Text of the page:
And, of course, this also would imply that you can be in different positions at the same time with respect to the same body, if the body has different fields exerting different forces upon you.

There is no mystery in all of this if you consider position as being nothing but the being acted on by a force, which is the only reality it could have as a passive relation that is measurable; it only becomes esoteric and mysterious if you think of position as we perceive it, as "out there in my visual space"; but this, of course, is your subjective impression that is the effect on your eyes of the field-interactions of bodies, and is not a "copy" of the relation that is "out there" at all. That is, "position-as-you-perceive-it" is no more "like" real position than "red-as-you-perceive-it" is a copy of the electromagnetic radiation.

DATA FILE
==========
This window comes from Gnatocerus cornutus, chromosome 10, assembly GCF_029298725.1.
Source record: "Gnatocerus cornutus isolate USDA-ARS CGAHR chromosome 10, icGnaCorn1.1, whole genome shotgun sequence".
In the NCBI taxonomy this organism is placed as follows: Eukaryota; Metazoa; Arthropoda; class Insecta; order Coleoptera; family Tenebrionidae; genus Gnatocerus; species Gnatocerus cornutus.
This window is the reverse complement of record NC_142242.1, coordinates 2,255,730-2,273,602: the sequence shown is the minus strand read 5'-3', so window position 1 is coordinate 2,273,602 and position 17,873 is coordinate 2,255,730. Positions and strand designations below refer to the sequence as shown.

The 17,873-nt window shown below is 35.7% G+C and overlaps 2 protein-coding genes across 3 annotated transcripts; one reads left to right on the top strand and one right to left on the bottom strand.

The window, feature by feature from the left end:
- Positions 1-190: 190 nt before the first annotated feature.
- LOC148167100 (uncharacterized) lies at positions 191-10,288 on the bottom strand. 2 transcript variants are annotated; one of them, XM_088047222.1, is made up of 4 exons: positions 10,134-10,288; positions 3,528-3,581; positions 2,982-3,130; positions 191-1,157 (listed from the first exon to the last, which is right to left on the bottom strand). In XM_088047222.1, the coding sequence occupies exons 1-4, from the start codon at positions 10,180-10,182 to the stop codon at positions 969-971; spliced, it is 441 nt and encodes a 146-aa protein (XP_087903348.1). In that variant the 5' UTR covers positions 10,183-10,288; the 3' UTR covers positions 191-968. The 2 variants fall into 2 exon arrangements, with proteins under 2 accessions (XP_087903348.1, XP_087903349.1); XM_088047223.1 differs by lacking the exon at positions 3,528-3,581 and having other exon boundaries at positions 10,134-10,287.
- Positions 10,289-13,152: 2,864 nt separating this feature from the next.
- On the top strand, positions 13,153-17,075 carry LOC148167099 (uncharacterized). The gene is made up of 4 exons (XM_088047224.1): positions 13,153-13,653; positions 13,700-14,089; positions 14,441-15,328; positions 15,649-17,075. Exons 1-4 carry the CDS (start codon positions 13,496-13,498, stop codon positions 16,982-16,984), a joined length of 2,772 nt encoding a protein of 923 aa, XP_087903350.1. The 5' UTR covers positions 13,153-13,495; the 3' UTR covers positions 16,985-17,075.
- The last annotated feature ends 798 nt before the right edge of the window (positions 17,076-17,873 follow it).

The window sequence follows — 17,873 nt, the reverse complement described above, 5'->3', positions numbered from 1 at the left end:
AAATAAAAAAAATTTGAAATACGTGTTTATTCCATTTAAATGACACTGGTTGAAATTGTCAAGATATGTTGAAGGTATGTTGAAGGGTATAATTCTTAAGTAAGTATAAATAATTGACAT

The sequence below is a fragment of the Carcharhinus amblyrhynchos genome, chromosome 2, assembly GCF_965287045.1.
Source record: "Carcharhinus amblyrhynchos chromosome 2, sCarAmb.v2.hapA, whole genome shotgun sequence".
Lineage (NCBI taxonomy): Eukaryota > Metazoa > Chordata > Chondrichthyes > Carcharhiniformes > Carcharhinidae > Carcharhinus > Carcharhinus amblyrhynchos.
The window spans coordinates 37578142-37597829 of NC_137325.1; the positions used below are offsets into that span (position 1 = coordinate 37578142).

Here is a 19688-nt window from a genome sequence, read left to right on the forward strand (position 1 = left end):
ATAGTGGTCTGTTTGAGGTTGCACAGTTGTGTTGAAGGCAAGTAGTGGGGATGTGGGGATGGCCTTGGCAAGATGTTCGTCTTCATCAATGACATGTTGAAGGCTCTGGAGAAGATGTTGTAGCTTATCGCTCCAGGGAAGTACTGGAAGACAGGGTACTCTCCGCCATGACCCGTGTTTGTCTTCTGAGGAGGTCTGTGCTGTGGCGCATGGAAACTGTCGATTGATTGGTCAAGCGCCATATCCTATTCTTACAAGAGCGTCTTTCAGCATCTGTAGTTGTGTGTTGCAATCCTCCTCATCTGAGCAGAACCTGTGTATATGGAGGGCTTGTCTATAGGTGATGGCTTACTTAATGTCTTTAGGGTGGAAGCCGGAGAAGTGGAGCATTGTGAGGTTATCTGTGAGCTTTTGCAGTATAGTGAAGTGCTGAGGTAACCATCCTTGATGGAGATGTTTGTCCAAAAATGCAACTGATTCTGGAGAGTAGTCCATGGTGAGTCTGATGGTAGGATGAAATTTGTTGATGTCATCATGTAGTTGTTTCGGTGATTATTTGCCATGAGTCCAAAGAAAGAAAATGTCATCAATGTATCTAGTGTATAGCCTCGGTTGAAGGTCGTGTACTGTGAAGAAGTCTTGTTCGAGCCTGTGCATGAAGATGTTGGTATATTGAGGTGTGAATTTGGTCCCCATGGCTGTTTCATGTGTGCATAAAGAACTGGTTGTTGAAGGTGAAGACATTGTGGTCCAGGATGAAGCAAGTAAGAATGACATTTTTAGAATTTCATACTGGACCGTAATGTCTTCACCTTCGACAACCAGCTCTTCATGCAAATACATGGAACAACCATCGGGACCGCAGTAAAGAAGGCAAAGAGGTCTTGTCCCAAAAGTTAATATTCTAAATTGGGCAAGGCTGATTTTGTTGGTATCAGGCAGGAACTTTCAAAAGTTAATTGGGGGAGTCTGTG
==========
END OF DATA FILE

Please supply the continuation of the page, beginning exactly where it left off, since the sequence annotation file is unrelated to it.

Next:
And that position-as-perceived is not the same as position-as-real is obvious in that two objects almost in the line of sight appear very close together, while if you were to change your viewpoint you would see that they were very far apart; objects closer to you appear farther apart from each other than the same objects seen from the same angle if they are farther away from you--and so on. What's real is what they are doing to each other, not what they look like as "beside" each other.

Position, of course, as being-affected, will also have the same two sorts of definitions as distance:

Real position is the actual tendency to change based on the actual force and the object's actual tendency to respond to the force. Real abstract position will be the tendency to change of "unit objects," abstracting from anything but the fields as such.

I don't think I have to spend many words on this distinction; it is the same one as with distance.

But one of the interesting things is that this notion of what position really "points to out there" is the perfectly simple solution of a dilemma that quantum physics has got itself into recently: that a body can be "in two positions at the same time, but in only one of the positions that it's in," apparently depending on how you decide to observe it.